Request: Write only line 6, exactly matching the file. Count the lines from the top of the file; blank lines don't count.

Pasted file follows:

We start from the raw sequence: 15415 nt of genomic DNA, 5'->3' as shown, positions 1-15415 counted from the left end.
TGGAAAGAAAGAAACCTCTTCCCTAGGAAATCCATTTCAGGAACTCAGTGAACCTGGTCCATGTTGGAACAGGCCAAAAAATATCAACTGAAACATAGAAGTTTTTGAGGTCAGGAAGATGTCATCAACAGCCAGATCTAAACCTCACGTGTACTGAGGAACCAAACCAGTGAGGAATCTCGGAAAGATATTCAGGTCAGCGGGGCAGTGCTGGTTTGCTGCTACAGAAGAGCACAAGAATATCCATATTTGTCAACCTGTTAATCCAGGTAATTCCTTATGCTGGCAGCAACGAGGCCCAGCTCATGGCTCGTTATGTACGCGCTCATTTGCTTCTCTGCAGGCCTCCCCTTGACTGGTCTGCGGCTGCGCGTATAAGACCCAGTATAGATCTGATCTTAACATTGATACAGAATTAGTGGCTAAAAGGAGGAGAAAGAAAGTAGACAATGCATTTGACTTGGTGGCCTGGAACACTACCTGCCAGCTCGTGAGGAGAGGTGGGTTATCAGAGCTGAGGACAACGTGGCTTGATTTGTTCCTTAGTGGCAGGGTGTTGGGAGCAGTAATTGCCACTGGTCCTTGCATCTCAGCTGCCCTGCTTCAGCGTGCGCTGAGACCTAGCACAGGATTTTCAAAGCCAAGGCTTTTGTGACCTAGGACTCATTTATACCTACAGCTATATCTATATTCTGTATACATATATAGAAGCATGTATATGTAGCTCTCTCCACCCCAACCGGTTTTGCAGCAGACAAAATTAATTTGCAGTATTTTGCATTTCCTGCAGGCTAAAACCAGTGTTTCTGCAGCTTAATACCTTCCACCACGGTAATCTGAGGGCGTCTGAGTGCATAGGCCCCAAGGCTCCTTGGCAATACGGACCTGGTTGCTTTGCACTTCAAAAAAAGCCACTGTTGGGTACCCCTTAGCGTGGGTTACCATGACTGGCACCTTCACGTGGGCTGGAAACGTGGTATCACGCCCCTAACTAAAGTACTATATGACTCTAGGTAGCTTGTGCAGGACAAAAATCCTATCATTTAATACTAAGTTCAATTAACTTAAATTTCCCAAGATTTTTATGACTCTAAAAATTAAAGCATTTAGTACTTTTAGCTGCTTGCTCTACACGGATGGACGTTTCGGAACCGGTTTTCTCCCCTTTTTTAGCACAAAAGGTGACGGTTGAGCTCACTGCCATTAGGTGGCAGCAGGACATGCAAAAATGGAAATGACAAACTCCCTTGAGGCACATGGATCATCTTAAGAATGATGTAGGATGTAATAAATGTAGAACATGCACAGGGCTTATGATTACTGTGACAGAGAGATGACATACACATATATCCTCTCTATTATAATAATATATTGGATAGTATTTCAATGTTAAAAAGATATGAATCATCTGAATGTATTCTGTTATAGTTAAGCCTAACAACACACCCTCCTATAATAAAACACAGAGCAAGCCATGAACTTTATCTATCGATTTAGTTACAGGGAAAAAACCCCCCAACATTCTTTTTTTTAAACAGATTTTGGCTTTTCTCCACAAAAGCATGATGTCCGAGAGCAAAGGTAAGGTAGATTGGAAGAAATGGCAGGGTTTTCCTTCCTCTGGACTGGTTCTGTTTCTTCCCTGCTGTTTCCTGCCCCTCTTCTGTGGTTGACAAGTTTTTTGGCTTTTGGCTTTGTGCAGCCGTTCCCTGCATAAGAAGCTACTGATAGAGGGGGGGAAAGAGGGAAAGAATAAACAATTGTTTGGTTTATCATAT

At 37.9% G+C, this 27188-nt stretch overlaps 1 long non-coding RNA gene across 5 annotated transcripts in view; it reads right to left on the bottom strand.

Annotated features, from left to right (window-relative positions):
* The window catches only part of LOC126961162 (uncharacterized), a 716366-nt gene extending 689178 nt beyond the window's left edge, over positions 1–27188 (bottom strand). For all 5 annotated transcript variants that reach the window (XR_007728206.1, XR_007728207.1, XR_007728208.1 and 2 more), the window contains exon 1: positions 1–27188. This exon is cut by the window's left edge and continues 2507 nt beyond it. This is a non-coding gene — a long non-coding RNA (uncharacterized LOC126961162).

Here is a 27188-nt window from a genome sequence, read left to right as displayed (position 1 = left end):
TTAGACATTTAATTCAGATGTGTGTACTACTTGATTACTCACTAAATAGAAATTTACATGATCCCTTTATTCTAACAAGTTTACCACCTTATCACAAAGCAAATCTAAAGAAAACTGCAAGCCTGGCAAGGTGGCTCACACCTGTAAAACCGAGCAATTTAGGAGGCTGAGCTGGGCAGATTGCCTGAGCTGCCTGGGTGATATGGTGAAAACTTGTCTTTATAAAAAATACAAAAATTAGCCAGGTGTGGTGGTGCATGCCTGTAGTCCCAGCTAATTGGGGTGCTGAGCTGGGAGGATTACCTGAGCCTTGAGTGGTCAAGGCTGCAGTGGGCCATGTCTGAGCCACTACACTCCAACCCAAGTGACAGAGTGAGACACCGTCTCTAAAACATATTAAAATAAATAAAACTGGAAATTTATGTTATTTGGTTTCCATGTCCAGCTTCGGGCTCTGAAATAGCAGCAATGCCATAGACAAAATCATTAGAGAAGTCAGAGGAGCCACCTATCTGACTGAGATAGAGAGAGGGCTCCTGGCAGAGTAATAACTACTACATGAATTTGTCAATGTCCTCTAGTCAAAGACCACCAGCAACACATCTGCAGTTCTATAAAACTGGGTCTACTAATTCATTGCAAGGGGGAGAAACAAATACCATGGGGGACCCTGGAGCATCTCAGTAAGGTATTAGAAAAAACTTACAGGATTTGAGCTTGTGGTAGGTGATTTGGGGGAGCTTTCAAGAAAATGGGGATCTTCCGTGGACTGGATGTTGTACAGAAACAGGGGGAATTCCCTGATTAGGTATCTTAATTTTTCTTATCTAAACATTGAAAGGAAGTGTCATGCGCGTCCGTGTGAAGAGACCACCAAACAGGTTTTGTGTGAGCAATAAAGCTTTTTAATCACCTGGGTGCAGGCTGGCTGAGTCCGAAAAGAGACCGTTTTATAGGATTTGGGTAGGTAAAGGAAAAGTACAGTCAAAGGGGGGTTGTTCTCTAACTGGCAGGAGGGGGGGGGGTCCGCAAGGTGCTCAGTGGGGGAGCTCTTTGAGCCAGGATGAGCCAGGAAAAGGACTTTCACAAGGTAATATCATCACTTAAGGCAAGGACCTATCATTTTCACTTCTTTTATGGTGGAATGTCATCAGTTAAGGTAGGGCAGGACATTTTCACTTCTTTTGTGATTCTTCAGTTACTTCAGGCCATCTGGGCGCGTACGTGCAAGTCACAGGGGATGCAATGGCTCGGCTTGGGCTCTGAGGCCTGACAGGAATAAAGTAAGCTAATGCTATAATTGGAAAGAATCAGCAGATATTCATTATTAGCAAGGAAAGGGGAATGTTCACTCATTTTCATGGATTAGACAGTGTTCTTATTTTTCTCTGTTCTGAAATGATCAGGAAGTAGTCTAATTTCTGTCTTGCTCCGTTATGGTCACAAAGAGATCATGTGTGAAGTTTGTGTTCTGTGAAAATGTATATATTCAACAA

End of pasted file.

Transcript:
Here is a 27188-nt window from a genome sequence, read left to right as displayed (position 1 = left end):